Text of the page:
When John Hay, Secretary of State, heard that an American citizen, Perdicaris, had been seized by Raisuli, a Moroccan bandit, in 1904, he wired his brusque message: “We want Perdicaris alive or Raisuli dead.” This was but an echo of Commodore Decatur’s equally characteristic answer, “Not a minute,” given nearly a hundred years before to the pirates of Algiers begging for time to consider whether they would cease preying upon American merchantmen. Was it not as early as 1844 that the American commissioner, Caleb Cushing, taking advantage of the British Opium War on China, negotiated with the Celestial Empire a successful commercial treaty? Did he not then exultantly exclaim: “The laws of the Union follow its citizens and its banner protects them even within the domain of the Chinese Empire”? Was it not almost half a century before the battle of Manila Bay in 1898, that Commodore Perry with an adequate naval force “gently coerced Japan into friendship with us,” leading all the nations of the earth in the opening of that empire to the trade of the Occident? Nor is it inappropriate in this connection to recall the fact that the Monroe Doctrine celebrates in 1923 its hundredth anniversary.
AMERICAN FOREIGN RELATIONS (1865-98)
=French Intrigues in Mexico Blocked.=—Between the war for the union and the war with Spain, the Department of State had many an occasion to present the rights of America among the powers of the world. Only a little while after the civil conflict came to a close, it was called upon to deal with a dangerous situation created in Mexico by the ambitions of Napoleon III. During the administration of Buchanan, Mexico had fallen into disorder through the strife of the Liberal and the Clerical parties; the President asked for authority to use American troops to bring to a peaceful haven “a wreck upon the ocean, drifting about as she is impelled by different factions.” Our own domestic crisis then intervened.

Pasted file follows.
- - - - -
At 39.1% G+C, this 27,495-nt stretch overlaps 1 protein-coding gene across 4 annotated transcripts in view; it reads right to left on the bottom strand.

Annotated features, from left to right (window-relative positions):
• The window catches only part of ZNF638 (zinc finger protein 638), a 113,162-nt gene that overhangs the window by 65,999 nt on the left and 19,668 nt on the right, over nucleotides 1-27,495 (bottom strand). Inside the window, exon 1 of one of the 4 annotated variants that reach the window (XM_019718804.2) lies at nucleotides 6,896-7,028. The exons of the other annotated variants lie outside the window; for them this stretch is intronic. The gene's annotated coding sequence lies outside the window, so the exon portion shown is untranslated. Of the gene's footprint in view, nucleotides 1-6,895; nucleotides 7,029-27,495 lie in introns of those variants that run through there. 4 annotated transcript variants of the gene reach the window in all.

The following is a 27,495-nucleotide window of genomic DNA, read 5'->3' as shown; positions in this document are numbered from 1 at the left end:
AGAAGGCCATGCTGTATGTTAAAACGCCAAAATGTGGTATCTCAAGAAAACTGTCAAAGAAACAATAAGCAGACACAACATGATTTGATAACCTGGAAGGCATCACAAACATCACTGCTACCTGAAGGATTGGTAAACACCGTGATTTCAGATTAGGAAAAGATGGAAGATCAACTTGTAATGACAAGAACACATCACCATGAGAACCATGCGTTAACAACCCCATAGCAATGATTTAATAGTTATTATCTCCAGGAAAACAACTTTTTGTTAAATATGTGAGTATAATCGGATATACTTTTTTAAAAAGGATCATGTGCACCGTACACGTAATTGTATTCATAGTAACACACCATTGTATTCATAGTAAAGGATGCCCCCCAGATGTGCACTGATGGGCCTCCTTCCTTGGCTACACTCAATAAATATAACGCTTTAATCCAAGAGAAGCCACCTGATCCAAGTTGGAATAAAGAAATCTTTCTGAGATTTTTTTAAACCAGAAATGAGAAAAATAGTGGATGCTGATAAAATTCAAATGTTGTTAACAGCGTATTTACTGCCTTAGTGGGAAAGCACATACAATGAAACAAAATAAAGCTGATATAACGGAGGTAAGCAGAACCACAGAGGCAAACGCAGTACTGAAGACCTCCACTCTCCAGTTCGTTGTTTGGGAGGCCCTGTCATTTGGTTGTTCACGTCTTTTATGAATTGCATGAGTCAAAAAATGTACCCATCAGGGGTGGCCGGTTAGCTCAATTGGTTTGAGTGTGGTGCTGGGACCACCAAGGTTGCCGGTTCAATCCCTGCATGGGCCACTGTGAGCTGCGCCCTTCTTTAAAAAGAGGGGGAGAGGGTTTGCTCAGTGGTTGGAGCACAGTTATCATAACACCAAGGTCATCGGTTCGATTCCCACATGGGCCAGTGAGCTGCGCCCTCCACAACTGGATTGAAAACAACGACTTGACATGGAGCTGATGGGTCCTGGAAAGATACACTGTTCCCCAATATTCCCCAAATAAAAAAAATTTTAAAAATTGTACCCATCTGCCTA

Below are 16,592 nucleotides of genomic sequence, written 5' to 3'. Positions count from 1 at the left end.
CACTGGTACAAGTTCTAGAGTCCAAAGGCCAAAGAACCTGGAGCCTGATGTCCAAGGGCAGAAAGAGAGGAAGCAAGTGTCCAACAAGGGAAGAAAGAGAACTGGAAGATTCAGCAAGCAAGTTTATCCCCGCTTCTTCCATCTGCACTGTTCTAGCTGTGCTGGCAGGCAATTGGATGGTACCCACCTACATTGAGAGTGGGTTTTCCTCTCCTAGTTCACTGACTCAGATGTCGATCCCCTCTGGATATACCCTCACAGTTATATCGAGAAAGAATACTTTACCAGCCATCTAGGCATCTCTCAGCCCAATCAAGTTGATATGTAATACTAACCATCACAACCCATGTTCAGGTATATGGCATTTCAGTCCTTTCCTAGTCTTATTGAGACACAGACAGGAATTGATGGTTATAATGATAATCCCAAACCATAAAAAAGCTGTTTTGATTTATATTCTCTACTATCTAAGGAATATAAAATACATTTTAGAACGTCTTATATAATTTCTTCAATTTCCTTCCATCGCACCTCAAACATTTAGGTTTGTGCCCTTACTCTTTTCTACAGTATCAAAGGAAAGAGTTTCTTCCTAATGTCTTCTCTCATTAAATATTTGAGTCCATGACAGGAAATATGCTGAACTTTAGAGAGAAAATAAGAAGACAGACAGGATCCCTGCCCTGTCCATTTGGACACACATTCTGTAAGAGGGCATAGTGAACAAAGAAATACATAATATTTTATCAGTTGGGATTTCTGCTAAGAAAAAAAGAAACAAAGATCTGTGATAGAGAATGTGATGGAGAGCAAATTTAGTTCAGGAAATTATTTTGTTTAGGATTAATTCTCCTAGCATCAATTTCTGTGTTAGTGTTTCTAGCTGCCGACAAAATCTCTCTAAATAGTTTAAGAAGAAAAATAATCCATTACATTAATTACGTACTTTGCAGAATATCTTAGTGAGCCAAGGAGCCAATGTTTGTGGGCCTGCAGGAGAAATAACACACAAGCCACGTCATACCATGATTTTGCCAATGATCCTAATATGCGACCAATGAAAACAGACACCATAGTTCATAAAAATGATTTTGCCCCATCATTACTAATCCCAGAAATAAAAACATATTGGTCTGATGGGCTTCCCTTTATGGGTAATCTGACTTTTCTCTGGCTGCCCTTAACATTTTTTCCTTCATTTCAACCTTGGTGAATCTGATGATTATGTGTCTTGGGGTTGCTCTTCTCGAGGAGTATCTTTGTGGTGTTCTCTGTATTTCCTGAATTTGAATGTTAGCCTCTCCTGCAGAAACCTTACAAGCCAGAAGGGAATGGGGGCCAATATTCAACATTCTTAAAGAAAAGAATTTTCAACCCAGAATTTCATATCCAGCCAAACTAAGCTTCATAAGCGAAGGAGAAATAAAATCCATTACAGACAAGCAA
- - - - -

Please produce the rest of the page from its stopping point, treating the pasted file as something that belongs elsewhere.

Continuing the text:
Observing the United States heavily involved in its own problems, the great powers, England, France, and Spain, decided in the autumn of 1861 to take a hand themselves in restoring order in Mexico. They entered into an agreement to enforce the claims of their citizens against Mexico and to protect their subjects residing in that republic. They invited the United States to join them, and, on meeting a polite refusal, they prepared for a combined military and naval demonstration on their own account. In the midst of this action England and Spain, discovering the sinister purposes of Napoleon, withdrew their troops and left the field to him.
The French Emperor, it was well known, looked with jealousy upon the growth of the United States and dreamed of establishing in the Western hemisphere an imperial power to offset the American republic. Intervention to collect debts was only a cloak for his deeper designs. Throwing off that guise in due time, he made the Archduke Maximilian, a brother of the ruler of Austria, emperor in Mexico, and surrounded his throne by French soldiers, in spite of all protests.